01:14 GMT28 September 2020
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    As the United Kingdom's transition period with the European Union is set to come to an end in December, and with a no deal outcome increasingly likely, Westminster is looking to establish free trade deals with countries around the world.

    Japan intends to speed up trade talks with the United Kingdom and reach a broad consensus on an agreement this week, Reuters reported citing anonymous officials in Tokyo on Tuesday.

    Ongoing political changes in Japan could see incumbent foreign minister Toshimitsu Motegi replaced, increasing the need for the two countries to speed up talks, an anonymous official said.

    “We want to reach a broad agreement on trade talks with Britain this week under Foreign Minister Motegi”, the official said.

    “Otherwise, a trade pact between Japan and Britain may not come into force January 1 next year considering Japan’s political situation”, he added.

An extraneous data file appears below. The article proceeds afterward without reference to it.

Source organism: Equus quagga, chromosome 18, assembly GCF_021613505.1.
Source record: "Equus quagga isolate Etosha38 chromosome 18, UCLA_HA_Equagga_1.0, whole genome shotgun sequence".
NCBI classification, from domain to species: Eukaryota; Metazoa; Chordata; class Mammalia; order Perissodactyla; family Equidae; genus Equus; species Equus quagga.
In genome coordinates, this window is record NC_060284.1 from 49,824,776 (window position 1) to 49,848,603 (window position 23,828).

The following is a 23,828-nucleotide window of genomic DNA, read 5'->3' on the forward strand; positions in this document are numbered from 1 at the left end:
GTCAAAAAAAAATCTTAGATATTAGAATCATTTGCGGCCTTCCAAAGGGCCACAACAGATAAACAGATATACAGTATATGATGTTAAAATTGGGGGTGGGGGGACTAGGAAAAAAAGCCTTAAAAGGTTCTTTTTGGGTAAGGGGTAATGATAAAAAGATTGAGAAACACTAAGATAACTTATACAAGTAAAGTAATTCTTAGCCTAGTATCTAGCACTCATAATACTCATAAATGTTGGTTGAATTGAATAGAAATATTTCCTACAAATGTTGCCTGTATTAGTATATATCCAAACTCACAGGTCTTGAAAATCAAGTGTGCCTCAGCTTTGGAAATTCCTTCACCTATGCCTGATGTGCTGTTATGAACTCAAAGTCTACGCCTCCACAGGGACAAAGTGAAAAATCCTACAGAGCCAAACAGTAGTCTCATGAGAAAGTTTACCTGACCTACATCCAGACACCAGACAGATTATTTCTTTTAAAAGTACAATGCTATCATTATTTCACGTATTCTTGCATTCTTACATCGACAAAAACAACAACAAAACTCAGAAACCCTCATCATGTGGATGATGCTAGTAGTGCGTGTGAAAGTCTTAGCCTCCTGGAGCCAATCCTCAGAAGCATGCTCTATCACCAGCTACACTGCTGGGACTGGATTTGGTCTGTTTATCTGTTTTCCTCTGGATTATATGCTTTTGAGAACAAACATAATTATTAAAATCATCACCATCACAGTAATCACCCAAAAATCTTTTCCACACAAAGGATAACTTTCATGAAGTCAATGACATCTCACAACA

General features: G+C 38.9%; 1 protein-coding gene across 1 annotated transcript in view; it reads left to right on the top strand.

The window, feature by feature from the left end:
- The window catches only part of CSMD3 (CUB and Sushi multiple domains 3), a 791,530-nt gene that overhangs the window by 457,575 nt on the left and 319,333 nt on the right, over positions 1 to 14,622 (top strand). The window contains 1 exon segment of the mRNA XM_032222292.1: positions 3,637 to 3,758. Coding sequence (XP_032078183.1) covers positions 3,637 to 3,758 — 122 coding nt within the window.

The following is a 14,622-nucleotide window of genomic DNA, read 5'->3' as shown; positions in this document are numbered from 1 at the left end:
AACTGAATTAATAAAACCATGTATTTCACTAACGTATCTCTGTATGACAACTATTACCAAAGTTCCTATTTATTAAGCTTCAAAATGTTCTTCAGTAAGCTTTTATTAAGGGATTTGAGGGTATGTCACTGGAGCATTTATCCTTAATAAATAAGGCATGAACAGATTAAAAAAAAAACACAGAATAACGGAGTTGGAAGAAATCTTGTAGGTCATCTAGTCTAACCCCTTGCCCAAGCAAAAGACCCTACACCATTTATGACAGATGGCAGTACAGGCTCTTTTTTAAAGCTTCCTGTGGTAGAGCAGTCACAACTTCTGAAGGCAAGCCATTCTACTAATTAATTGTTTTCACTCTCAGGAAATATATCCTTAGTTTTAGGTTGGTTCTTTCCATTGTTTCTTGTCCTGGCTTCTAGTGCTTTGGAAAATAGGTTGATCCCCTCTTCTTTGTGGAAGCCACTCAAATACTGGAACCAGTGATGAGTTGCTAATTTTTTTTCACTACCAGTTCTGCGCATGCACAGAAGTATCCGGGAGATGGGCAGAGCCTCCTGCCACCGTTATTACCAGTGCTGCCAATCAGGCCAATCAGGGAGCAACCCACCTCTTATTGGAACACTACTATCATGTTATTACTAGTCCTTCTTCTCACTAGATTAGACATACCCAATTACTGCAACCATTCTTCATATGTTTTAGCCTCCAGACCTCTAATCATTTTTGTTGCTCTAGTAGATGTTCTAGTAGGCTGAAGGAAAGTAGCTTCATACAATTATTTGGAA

The official pointed out that a deal between Japan and the UK coming to fruition would positively impact Britain's ongoing trade talks with other countries.

    “For both the Japanese and British economies, we should avoid trade negotiations ‘drifting’ without a broad agreement this week”, he said.

    This comes as Japan is about to experience a change in government following the announcement last week that Prime Minister Shinzo Abe plans to step down for health reasons.

    Japan's ruling Liberal Democratic Party will choose a new Prime Minister who will appoint a fresh cabinet.

    Last month, Japanese Foreign Minister Toshimitsu Motegi and the UK's International Trade Secretary Liz Truss agreed to most of the substance of a free trade agreement and pledged to sign the pact in September with it due to come into effect as early as January 2021.

    This would be the UK's first trade agreement with another country since its formal withdrawal from the European Union in January this year. Westminster hopes to finalise the UK-Japan deal before Britain the transition period ends in December.

    The UK is facing the real prospect of leaving the bloc with no-deal, however. The EU informed London on Monday that there would be no trade deal if the UK tried to alter the terms of the withdrawal agreement.


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